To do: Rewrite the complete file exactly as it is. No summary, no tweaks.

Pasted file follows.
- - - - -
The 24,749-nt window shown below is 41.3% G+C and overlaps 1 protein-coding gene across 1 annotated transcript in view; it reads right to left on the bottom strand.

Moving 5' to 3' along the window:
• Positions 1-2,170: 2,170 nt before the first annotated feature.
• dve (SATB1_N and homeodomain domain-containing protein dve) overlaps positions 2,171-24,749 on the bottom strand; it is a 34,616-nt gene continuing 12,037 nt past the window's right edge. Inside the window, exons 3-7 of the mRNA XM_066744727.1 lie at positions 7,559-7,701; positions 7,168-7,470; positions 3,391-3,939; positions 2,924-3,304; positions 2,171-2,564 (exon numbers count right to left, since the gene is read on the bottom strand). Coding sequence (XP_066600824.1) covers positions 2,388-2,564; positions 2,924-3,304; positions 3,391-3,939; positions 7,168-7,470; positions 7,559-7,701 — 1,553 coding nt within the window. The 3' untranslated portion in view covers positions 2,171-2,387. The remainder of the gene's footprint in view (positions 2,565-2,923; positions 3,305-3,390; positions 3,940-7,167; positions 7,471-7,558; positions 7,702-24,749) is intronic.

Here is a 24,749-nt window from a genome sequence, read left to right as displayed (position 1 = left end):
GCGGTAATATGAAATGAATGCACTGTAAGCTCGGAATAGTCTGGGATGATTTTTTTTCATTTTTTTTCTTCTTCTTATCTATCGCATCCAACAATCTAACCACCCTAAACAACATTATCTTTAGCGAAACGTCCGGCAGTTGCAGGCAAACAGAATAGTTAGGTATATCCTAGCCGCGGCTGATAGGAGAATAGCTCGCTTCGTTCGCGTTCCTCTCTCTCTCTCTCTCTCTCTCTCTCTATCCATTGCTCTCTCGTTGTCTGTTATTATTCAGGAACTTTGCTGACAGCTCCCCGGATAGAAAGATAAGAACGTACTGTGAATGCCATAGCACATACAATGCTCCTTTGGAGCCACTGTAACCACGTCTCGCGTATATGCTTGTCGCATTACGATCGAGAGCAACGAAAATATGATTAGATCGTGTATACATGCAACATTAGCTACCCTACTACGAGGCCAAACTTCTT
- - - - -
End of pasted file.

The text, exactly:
The 24,749-nt window shown below is 41.3% G+C and overlaps 1 protein-coding gene across 1 annotated transcript in view; it reads right to left on the bottom strand.

Moving 5' to 3' along the window:
• Positions 1-2,170: 2,170 nt before the first annotated feature.
• dve (SATB1_N and homeodomain domain-containing protein dve) overlaps positions 2,171-24,749 on the bottom strand; it is a 34,616-nt gene continuing 12,037 nt past the window's right edge. Inside the window, exons 3-7 of the mRNA XM_066744727.1 lie at positions 7,559-7,701; positions 7,168-7,470; positions 3,391-3,939; positions 2,924-3,304; positions 2,171-2,564 (exon numbers count right to left, since the gene is read on the bottom strand). Coding sequence (XP_066600824.1) covers positions 2,388-2,564; positions 2,924-3,304; positions 3,391-3,939; positions 7,168-7,470; positions 7,559-7,701 — 1,553 coding nt within the window. The 3' untranslated portion in view covers positions 2,171-2,387. The remainder of the gene's footprint in view (positions 2,565-2,923; positions 3,305-3,390; positions 3,940-7,167; positions 7,471-7,558; positions 7,702-24,749) is intronic.

Here is a 24,749-nt window from a genome sequence, read left to right as displayed (position 1 = left end):
GCGGTAATATGAAATGAATGCACTGTAAGCTCGGAATAGTCTGGGATGATTTTTTTTCATTTTTTTTCTTCTTCTTATCTATCGCATCCAACAATCTAACCACCCTAAACAACATTATCTTTAGCGAAACGTCCGGCAGTTGCAGGCAAACAGAATAGTTAGGTATATCCTAGCCGCGGCTGATAGGAGAATAGCTCGCTTCGTTCGCGTTCCTCTCTCTCTCTCTCTCTCTCTCTCTCTATCCATTGCTCTCTCGTTGTCTGTTATTATTCAGGAACTTTGCTGACAGCTCCCCGGATAGAAAGATAAGAACGTACTGTGAATGCCATAGCACATACAATGCTCCTTTGGAGCCACTGTAACCACGTCTCGCGTATATGCTTGTCGCATTACGATCGAGAGCAACGAAAATATGATTAGATCGTGTATACATGCAACATTAGCTACCCTACTACGAGGCCAAACTTCTT